Early on in the episode, there’s this shot looking through the skylight at Judy (Linda Cardellini) after she’s had a fainting sell and friends Christina Applegate and Brandon Scott have brought her home. They were out investigating the list of 1966 Mustang owners Scott procured (Applegate’s husband was run down by a 1966 Mustang).
It’s a really good shot and I thought for a second I’d be talking at length about how Kat Coiro is the best director on the series. But then the crappy one shot composition comes back with a vengeance and it’s a nope.
Anyway. The episode’s about two things—Cardellini thinking she’s pregnant again (it’s amazing how little her repeated miscarriages have played into the character arc)—and Applegate investigating the car owners. Initially, Applegate is going up to the houses and pretending to be interested in selling them because the block’s taking off while Scott and Cardellini wait in the car.
It’s really kind of dangerous behavior—especially if she found the hit and runner—and you’d think Scott would know it’s dangerous because he’s a cop (albeit on leave) but he’s too busy mooning over Cardellini to worry about Applegate. Or the legality of their private investigation.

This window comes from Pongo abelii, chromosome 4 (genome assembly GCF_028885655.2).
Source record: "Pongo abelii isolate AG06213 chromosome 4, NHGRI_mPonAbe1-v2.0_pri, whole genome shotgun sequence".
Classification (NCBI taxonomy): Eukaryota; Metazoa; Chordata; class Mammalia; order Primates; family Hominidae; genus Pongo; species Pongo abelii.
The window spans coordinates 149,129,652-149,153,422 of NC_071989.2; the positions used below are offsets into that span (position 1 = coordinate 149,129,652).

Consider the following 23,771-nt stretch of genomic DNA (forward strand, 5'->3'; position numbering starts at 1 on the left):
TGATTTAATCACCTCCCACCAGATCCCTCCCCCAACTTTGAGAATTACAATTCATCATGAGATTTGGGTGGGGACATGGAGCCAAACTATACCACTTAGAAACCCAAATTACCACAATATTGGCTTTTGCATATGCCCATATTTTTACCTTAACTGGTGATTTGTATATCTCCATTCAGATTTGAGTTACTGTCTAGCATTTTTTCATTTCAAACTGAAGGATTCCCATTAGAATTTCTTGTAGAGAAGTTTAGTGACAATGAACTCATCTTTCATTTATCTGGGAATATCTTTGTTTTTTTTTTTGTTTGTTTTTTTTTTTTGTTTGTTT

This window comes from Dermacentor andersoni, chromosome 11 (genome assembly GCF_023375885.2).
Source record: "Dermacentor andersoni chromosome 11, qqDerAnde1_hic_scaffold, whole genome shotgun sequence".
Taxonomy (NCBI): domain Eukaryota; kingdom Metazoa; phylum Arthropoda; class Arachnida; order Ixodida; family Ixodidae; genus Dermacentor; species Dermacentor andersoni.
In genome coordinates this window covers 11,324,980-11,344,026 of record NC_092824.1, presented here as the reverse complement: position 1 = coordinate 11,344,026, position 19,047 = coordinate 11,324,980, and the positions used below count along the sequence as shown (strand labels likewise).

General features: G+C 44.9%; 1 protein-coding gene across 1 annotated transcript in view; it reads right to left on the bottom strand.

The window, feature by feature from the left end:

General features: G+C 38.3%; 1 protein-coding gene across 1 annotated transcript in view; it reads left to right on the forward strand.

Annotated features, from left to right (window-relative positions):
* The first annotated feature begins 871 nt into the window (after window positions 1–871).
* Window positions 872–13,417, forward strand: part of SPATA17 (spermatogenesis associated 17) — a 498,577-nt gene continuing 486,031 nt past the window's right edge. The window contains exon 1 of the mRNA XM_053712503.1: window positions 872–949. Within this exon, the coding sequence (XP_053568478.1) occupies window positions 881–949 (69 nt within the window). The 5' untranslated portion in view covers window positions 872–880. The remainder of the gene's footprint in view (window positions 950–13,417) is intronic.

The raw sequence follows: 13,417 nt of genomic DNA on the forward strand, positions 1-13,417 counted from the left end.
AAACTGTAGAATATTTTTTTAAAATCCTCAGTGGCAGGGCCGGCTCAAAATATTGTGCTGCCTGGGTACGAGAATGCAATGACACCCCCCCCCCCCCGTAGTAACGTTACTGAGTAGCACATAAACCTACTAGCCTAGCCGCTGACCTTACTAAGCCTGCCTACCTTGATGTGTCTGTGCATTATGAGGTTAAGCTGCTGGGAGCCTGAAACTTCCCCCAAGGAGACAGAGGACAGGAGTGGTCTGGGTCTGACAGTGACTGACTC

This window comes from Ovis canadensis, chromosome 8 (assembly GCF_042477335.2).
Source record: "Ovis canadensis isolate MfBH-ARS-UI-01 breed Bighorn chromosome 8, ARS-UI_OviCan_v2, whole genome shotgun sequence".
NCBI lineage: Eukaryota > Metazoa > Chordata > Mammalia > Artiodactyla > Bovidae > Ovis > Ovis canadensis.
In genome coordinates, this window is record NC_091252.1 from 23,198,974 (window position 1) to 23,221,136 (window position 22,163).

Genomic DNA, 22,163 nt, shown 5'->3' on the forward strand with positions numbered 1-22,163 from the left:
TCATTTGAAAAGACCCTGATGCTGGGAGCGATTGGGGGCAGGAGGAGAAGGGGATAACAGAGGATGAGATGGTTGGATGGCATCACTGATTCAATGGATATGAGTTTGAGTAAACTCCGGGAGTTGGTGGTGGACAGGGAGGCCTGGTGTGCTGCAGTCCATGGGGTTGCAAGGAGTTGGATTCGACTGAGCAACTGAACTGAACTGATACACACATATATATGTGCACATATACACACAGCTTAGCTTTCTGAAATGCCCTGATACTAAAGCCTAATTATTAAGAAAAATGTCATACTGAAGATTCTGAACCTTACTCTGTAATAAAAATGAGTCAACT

So when Applegate decides to investigate the prime suspect Rick Holmes on her own… it’s concerning no one has thought maybe she shouldn’t be doing it. In fact, Scott sends her off with his blessing. So when Holmes tries to get Applegate drunk and make time with her–she rebuffs him, violently—there’s then this weird self-victim blaming from Applegate. But it’s complicated because she did lead him on in hopes of seeing his murder car? Like… okay. Weird.
Not as weird as when Cardellini and Applegate have the “you’re not a real woman if you don’t have a baby” talk. I guess I should just take God not figuring in as a win.
Big developments for James Marsden and Cardellini’s relationship—or lack thereof—and the finale with Scott stumbling onto a big piece of evidence you’d think a continuously covering up manslaughter-er would think about before putting themselves out in public but whatever. “Dead to Me” exists in a universe where people can’t Google each other, apparently.